Are those who opposed military intervention against Assad in 2013, before the west turned its firepower on his Islamist extremist opponents to blame? Here is what the then Prime Minister David Cameron told the House of Commons in 2013 in the debate before the proposed intervention ‘It is not about taking sides in the Syrian conflict, it is not about invading, it is not about regime change and it is not even about working more closely with the opposition: It is about the large scale use of chemical weapons and our response to a war crime’. Similarly, US president Barack Obama, portrayed the case for intervention as being solely about degrading Assad’s ability to use chemical weapons. Nothing about the specific areas of Syria, nothing about the rebels. It was specifically sold as a limited operation focused entirely on chemical weapons. Yes, there was the obvious fear that that this would mean creeping direct military involvement, and there is no precedent of western military involvement in the Arab world ending in anything other than disaster. It was, nonetheless, not what was debated.
There are however concrete actions that the west could be undertaking now. The case for British humanitarian aid drops in Aleppo and elsewhere is overwhelming. These would show support for the people who are besieged who Assad and his Russian backers are trying to starve out. A UN monitored evacuation plan needs to be put in place. Syria is a reminder of the need for consistency. Those of us who passionately opposed the disastrous western wars in Libya and Iraq are not apologists for Putin or Assad. Similarly, those who denounce the opponents of western military intervention should have far more humility about Iraq and Libya: The hundreds of thousands dead, the sectarian conflict, the millions displaced and traumatised, the extremist groups flourishing in the chaos. They should speak out against the wests alliance with a head chopping dictatorship such as Saudi Arabia, which exports extremism – including to Syria – and which is butchering Yemini civilians with British made bombs.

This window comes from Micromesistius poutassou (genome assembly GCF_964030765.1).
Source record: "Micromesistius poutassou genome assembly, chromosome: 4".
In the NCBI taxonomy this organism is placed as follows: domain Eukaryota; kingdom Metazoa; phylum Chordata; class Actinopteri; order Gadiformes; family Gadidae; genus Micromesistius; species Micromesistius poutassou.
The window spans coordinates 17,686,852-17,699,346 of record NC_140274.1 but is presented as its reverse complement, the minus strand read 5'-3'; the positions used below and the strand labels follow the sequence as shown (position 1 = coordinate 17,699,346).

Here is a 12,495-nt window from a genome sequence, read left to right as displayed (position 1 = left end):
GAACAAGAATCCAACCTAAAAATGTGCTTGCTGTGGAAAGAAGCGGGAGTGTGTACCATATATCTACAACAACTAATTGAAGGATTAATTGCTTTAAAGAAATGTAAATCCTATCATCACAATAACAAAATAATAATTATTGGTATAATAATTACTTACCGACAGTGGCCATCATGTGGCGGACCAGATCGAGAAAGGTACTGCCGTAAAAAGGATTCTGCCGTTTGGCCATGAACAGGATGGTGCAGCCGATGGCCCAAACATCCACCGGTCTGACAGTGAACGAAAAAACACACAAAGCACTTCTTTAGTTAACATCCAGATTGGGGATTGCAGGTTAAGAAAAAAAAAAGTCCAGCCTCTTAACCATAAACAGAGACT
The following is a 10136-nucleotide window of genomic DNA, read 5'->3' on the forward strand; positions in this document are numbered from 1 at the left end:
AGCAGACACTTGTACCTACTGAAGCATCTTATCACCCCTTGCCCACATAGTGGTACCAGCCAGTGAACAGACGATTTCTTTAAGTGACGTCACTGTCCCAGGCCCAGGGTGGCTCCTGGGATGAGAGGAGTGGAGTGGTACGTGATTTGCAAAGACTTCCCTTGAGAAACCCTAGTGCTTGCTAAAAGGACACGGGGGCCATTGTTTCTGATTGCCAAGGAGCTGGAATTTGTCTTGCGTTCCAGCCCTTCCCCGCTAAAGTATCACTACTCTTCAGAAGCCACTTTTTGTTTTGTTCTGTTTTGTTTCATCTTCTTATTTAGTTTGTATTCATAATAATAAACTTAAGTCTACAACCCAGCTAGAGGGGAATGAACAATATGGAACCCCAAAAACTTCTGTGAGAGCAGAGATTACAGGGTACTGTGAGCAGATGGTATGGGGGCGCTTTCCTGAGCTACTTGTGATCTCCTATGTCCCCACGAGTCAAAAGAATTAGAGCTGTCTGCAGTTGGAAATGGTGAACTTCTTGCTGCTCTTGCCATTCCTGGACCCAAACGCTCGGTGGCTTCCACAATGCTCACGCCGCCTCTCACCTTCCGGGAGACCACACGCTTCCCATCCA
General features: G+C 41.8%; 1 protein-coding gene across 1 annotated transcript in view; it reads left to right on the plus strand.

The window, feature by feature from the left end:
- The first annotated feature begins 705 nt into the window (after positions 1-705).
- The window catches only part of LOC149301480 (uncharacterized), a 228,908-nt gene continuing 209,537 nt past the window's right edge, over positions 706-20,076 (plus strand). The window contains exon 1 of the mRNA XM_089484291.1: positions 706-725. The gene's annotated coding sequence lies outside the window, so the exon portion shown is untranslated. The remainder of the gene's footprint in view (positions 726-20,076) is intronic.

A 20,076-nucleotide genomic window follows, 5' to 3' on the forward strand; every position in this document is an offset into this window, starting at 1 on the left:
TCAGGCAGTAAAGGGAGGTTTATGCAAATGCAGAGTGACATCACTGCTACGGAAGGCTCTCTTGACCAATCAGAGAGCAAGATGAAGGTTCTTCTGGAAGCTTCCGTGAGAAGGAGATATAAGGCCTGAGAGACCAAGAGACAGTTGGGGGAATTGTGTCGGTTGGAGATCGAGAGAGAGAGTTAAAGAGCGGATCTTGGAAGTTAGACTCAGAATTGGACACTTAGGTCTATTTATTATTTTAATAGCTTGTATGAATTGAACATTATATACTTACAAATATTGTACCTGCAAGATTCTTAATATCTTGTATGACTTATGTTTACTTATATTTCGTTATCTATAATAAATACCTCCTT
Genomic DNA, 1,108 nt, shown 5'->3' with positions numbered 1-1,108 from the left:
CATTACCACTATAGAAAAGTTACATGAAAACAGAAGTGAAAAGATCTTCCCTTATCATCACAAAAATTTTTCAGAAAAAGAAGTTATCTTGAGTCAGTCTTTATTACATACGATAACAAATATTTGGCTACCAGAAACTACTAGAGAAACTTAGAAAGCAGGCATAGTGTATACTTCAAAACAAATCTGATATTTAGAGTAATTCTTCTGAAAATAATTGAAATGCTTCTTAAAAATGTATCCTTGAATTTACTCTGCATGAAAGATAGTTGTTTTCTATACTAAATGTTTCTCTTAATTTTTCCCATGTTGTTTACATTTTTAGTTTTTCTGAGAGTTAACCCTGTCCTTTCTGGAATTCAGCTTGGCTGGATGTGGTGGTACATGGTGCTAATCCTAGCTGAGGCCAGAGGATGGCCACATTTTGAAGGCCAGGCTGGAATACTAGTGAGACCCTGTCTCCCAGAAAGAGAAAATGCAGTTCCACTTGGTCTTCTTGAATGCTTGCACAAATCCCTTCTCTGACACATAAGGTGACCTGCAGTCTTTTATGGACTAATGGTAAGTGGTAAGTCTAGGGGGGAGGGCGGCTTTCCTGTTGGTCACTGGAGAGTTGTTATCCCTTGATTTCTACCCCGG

If you oppose war crimes, if you oppose the murder of innocent civilians then you should speak out about whoever is responsible. There is no contradiction in opposing the crimes of western or Russian foreign policy, or in denouncing both the bombs of Syria and of Saudi Arabia. Call it consistency, or perhaps a better term to use is morality.

Friday, 9 December 2016

Why The Snoopers Charter is Unsafe and Immoral

The Tory introduced Snoopers charter became law on the 29th of November 2016, meaning that the UK now has the most invasive state surveillance laws of any nation in the developed world. The invasive domestic snooping legislation means that the UK government will be able to maintain a mass database, recording the entire online browsing history of every person in the UK, regardless of whether they are doing anything wrong or not. They will then allow dozens and dozens of government organisations and agencies to trawl through this database looking for dirt. The only people exempt from the Charter are MP’s themselves, who seem far too interested in their own political careers that they clearly don’t want to be caught doing things contrary to the interest of the people, like say spying on the plebs that they claim to represent. While it makes sense for the secret services to look into what suspected terrorists are plotting, this legislation goes a lot further than that. First and foremost, it presumes that every single UK citizen who does not hold a position in government is a potential criminal who needs to be spied on, then it requires all kind of non-security related agencies to trawl through their internet history.